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Beyond Penn's Treaty

The Life of Thomas Eddy; Comprising an Extensive Correspondence

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The governors adopted the proposed plan, and
have expended on the building, land, &c., $150,000.
It is very desirable, that the managers of this concern
should be as perfect as possible, and I am therefore
induced to crave thy kind aid, in procuring for me a
general and ample account respecting the establish-
ment at Aversa

; as to the general mode of treating
the patients, diet, employment, &c. I am very fear-
ful of giving thee too much trouble, but perhaps much
may be saved, if printed accounts could be procured.
They might readily be translated in this city. I
have made up a package containing accounts of some
of our benevolent institutions of this city. Also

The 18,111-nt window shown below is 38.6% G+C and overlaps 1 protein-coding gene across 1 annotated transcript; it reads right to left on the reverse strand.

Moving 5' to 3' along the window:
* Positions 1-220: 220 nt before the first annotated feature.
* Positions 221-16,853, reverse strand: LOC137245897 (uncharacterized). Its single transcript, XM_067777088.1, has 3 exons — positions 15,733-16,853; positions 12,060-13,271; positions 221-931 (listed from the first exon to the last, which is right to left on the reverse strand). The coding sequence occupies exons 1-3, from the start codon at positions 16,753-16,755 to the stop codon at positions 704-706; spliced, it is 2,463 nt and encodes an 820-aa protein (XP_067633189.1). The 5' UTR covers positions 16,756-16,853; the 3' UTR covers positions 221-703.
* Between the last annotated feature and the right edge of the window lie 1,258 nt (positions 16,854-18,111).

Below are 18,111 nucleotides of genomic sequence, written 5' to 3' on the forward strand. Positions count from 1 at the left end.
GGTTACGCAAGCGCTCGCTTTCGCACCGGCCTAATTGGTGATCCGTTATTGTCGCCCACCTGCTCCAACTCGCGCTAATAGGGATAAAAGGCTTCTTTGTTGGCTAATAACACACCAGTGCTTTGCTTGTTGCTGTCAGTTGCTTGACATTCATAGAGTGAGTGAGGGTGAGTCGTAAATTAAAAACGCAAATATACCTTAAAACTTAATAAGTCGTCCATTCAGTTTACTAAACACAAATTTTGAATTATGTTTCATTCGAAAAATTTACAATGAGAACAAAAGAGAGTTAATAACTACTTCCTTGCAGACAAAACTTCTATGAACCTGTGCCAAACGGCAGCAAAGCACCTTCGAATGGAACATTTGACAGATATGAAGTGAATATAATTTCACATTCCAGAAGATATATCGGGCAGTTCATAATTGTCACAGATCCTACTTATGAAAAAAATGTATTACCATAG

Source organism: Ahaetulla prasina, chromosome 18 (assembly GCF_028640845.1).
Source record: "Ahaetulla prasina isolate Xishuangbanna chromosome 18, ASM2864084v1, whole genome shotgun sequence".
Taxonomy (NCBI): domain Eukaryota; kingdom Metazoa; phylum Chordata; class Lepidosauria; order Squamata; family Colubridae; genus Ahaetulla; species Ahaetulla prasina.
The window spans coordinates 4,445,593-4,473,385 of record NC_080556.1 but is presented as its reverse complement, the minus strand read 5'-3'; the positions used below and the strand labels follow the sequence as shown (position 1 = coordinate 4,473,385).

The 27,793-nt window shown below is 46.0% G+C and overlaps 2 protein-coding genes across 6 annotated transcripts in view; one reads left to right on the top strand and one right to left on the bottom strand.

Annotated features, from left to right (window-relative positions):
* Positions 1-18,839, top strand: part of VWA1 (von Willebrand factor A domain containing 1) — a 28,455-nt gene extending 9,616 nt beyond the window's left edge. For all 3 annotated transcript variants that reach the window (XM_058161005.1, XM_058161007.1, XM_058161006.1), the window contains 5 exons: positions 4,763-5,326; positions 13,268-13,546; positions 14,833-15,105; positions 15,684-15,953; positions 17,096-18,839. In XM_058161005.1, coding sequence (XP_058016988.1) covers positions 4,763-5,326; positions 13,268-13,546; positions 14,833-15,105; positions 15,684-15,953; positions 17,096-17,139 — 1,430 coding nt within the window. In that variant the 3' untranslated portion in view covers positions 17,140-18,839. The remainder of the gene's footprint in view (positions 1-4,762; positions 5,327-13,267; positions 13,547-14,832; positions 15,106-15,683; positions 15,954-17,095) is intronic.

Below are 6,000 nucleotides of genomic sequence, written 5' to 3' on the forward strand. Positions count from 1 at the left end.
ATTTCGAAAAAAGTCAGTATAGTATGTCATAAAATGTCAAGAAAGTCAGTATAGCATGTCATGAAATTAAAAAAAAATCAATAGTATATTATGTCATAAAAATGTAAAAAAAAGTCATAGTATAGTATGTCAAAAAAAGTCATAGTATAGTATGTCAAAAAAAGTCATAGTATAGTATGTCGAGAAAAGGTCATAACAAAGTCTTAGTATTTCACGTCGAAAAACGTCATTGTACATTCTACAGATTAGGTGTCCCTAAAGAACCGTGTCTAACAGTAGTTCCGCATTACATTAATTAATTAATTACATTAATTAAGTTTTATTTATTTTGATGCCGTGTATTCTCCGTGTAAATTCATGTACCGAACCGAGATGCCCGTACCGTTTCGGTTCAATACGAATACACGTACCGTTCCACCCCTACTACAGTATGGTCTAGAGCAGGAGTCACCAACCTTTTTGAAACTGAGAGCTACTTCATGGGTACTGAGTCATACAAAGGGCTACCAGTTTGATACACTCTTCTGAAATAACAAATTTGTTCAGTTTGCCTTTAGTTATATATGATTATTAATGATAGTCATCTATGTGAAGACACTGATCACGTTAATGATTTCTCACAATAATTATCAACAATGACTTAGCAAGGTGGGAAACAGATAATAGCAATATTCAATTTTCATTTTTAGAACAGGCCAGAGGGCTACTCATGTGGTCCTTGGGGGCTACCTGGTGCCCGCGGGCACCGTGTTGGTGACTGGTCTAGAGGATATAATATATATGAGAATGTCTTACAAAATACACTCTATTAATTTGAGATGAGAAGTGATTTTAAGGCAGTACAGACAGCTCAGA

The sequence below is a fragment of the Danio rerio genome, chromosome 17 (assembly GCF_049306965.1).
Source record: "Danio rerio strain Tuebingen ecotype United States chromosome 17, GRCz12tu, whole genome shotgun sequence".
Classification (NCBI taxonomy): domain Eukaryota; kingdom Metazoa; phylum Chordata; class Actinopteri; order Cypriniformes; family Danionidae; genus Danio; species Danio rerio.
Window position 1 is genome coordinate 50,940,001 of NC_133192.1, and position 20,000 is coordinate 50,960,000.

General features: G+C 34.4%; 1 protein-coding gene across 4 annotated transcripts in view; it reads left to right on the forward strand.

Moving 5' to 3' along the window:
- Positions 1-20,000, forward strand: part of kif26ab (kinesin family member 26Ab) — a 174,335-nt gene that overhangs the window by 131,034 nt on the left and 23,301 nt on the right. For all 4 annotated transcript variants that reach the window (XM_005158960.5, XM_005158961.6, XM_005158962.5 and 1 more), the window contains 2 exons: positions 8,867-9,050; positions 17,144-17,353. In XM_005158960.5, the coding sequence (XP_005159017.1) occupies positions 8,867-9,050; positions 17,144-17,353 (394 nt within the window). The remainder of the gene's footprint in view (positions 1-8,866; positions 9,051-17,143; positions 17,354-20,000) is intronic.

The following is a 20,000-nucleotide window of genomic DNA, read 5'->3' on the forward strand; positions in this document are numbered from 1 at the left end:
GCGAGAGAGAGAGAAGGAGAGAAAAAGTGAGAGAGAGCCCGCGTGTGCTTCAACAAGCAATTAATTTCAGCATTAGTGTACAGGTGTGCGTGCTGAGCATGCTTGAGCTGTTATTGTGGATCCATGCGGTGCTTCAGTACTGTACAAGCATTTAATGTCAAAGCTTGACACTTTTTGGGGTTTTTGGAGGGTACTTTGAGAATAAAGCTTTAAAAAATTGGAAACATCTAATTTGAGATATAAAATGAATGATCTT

reports relating to the grand canal, which is intend-
ed to open a communication between Lake Erie and
the Hudson River, a distance of 325 miles.

It is three years since this great work was com-
menced, and already one hundred miles are comple-
ted; near one hundred more is this year in such a
state of forwardness, that it will also be completed
early next year. The whole extent, 325 miles, will
probably be finished by the year 1824. The cost of
this great undertaking, (from Erie to the Hudson)
will be about five millions of dollars. I send thee a
small map, which will serve to show the route of the

There are three American young gentlemen who
expect to visit Naples

next spring; William Charning
, Cornelius Tuthill, and Theodore Dwight,
; their connexions in this country are very
respectable. These young men, on getting to Naples
will probably wait on thee, as I have requested their
connexion to desire they would do so, as it will afford
an opportunity for thee to send any dispatches thou
mayest have for America. Any attention shown by
thee to these young men, will be most gratefully
acknowledged by their friends, and also confer on
me a singular obligation.

Our mutual friend, S. Grellet

, desires me particu